The unique landscape of Scotland is very important to Scottish writers.
It has been and continues to be a source of inspiration for a great number poets and novelists.
We have chosen some of the best quotations about Scotland’s scenery, celebrating the magnificence of the Highlands and the delights of the Lowlands.
The birth-place of Valour, the country of Worth;
Wherever I wander, wherever I rove,
The hills of the Highlands forever I love.
From “My Heart’s in the Highlands”
Robert Burns (1759-1796), Scottish poet
Ye lover of the picturesque, if ye wish to drown your grief,
Take my advice and visit the ancient town of Crieff.
From “Beautiful Crieff”
William Topaz McGonagall (1825-1902), Scottish poet
From the lone shieling of the misty island
Mountains divide us, and the waste of seas
Yet still the blood is strong, the heart is Highland,
And we in dreams behold the Hebrides!
Fair these broad meads, these hoary woods are grand;
But we are exiles from our fathers’ land.
From the “Canadian Boat Song”, Anonymous. Translated from Gaelic
O Caledonia! stern and wild,
Meet nurse for a poetic child!
Land of brown heath and shaggy wood,
Land of the mountain and the flood,
Land of my sires! what mortal hand
Can e’er untie the filial band
That knits me to thy rugged strand!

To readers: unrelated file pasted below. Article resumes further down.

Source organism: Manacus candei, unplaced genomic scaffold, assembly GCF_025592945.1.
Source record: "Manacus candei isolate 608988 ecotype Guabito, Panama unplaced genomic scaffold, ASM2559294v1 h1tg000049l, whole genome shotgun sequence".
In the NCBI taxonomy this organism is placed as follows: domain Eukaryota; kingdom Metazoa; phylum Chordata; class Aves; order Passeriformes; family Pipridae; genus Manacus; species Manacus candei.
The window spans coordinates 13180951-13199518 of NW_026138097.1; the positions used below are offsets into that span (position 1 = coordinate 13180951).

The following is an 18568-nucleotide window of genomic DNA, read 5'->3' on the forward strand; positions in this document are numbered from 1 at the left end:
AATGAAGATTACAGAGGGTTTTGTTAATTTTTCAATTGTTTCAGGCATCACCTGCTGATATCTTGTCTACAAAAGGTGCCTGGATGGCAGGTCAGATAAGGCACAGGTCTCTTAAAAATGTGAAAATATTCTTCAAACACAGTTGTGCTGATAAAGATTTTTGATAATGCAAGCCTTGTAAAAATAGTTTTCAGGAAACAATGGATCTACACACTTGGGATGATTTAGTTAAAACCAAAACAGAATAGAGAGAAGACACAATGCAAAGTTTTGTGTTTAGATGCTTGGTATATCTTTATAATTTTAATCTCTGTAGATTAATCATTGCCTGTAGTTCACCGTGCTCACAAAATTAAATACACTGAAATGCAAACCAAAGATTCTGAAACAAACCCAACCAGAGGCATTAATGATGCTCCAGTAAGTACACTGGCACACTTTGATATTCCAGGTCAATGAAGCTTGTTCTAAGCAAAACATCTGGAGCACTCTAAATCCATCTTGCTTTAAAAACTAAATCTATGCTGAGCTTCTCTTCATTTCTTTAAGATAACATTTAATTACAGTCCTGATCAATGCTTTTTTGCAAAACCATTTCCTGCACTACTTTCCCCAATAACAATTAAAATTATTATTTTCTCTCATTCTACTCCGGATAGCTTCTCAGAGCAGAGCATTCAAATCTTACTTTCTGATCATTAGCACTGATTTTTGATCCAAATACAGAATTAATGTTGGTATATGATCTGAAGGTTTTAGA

From “The Lay of the Last Minstrel” (1805), Sir Walter Scott (1771 - 1832), Scottish novelist
How beautiful is Dunfermline seen from the Ferry Hills, its grand old abbey towering over all, seeming to hallow the city and to lend a charm and dignity to the lowliest tenement... What Benares is to the Hindu, Mecca to the Mohammedan, Jerusalem to the Christian, all that is Dunfermline to me.
Andrew Carnegie (1835-1918), Scottish industrialist and philanthropist
Our multiform, our infinite Scotland SMALL?
Only as a patch of hillside may be a cliché corner to a fool who cries ‘Nothing but heather!’
From “Scotland small?”, Hugh MacDiarmid (1892-1978), Scottish poet
Staring into a Scottish landscape, I have often asked myself why – in spite of all appearances – bracken, rocks, man and sea are at some level one.
Neal Ascherson, Scottish journalist and writer
let the sun beat
on our forgetfulness
one hour of all
the heat intense
and summer lightning
on the Kilpatrick hills
From “Strawberries”,Edwin Morgan (1920-2010), Scottish poet